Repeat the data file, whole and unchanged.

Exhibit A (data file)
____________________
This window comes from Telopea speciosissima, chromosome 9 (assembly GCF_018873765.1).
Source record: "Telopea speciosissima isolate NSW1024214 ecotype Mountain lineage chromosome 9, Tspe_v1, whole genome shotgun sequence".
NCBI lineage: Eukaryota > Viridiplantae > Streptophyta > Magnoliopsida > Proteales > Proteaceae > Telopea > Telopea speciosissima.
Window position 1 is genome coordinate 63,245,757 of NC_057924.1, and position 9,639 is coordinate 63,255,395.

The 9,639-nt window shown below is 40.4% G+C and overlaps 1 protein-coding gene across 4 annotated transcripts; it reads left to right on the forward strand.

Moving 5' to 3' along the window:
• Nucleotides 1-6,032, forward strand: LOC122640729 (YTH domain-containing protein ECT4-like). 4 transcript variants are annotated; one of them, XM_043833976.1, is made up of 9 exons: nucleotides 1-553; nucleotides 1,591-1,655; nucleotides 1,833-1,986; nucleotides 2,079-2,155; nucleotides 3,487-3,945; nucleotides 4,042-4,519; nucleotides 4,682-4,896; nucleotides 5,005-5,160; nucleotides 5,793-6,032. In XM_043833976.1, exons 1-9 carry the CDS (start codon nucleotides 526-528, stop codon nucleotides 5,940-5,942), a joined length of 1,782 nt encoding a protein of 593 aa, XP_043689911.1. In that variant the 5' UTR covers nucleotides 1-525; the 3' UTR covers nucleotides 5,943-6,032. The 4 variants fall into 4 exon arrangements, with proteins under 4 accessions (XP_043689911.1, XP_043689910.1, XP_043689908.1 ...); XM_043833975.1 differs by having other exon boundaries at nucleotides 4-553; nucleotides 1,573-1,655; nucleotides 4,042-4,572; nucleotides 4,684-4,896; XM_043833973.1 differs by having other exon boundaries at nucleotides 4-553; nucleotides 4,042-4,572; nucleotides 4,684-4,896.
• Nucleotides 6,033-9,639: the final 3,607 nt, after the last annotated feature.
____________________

This window comes from Telopea speciosissima, chromosome 9 (assembly GCF_018873765.1).
Source record: "Telopea speciosissima isolate NSW1024214 ecotype Mountain lineage chromosome 9, Tspe_v1, whole genome shotgun sequence".
NCBI lineage: Eukaryota > Viridiplantae > Streptophyta > Magnoliopsida > Proteales > Proteaceae > Telopea > Telopea speciosissima.
Window position 1 is genome coordinate 63,245,757 of NC_057924.1, and position 9,639 is coordinate 63,255,395.

The 9,639-nt window shown below is 40.4% G+C and overlaps 1 protein-coding gene across 4 annotated transcripts; it reads left to right on the forward strand.

Moving 5' to 3' along the window:
• Nucleotides 1-6,032, forward strand: LOC122640729 (YTH domain-containing protein ECT4-like). 4 transcript variants are annotated; one of them, XM_043833976.1, is made up of 9 exons: nucleotides 1-553; nucleotides 1,591-1,655; nucleotides 1,833-1,986; nucleotides 2,079-2,155; nucleotides 3,487-3,945; nucleotides 4,042-4,519; nucleotides 4,682-4,896; nucleotides 5,005-5,160; nucleotides 5,793-6,032. In XM_043833976.1, exons 1-9 carry the CDS (start codon nucleotides 526-528, stop codon nucleotides 5,940-5,942), a joined length of 1,782 nt encoding a protein of 593 aa, XP_043689911.1. In that variant the 5' UTR covers nucleotides 1-525; the 3' UTR covers nucleotides 5,943-6,032. The 4 variants fall into 4 exon arrangements, with proteins under 4 accessions (XP_043689911.1, XP_043689910.1, XP_043689908.1 ...); XM_043833975.1 differs by having other exon boundaries at nucleotides 4-553; nucleotides 1,573-1,655; nucleotides 4,042-4,572; nucleotides 4,684-4,896; XM_043833973.1 differs by having other exon boundaries at nucleotides 4-553; nucleotides 4,042-4,572; nucleotides 4,684-4,896.
• Nucleotides 6,033-9,639: the final 3,607 nt, after the last annotated feature.